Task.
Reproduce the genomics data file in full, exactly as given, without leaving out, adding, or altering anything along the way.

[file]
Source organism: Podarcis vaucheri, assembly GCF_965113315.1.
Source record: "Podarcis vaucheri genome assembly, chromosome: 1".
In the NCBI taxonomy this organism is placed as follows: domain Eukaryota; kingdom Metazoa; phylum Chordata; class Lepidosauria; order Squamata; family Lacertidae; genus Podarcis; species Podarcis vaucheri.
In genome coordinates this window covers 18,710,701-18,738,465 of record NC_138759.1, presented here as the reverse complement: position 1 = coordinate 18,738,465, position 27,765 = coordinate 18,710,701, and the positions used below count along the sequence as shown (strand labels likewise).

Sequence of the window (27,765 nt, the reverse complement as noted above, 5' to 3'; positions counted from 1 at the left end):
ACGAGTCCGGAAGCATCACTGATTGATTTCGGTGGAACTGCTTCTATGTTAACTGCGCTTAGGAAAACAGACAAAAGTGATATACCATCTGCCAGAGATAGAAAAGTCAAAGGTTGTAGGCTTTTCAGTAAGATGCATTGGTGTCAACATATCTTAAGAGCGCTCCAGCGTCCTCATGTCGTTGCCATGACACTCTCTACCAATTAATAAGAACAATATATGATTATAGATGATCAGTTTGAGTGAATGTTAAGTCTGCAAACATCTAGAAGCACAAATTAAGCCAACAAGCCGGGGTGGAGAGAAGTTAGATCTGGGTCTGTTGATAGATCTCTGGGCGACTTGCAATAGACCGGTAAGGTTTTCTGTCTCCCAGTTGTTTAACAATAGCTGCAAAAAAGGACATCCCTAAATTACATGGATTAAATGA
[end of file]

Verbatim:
Source organism: Podarcis vaucheri, assembly GCF_965113315.1.
Source record: "Podarcis vaucheri genome assembly, chromosome: 1".
In the NCBI taxonomy this organism is placed as follows: domain Eukaryota; kingdom Metazoa; phylum Chordata; class Lepidosauria; order Squamata; family Lacertidae; genus Podarcis; species Podarcis vaucheri.
In genome coordinates this window covers 18,710,701-18,738,465 of record NC_138759.1, presented here as the reverse complement: position 1 = coordinate 18,738,465, position 27,765 = coordinate 18,710,701, and the positions used below count along the sequence as shown (strand labels likewise).

Sequence of the window (27,765 nt, the reverse complement as noted above, 5' to 3'; positions counted from 1 at the left end):
ACGAGTCCGGAAGCATCACTGATTGATTTCGGTGGAACTGCTTCTATGTTAACTGCGCTTAGGAAAACAGACAAAAGTGATATACCATCTGCCAGAGATAGAAAAGTCAAAGGTTGTAGGCTTTTCAGTAAGATGCATTGGTGTCAACATATCTTAAGAGCGCTCCAGCGTCCTCATGTCGTTGCCATGACACTCTCTACCAATTAATAAGAACAATATATGATTATAGATGATCAGTTTGAGTGAATGTTAAGTCTGCAAACATCTAGAAGCACAAATTAAGCCAACAAGCCGGGGTGGAGAGAAGTTAGATCTGGGTCTGTTGATAGATCTCTGGGCGACTTGCAATAGACCGGTAAGGTTTTCTGTCTCCCAGTTGTTTAACAATAGCTGCAAAAAAGGACATCCCTAAATTACATGGATTAAATGA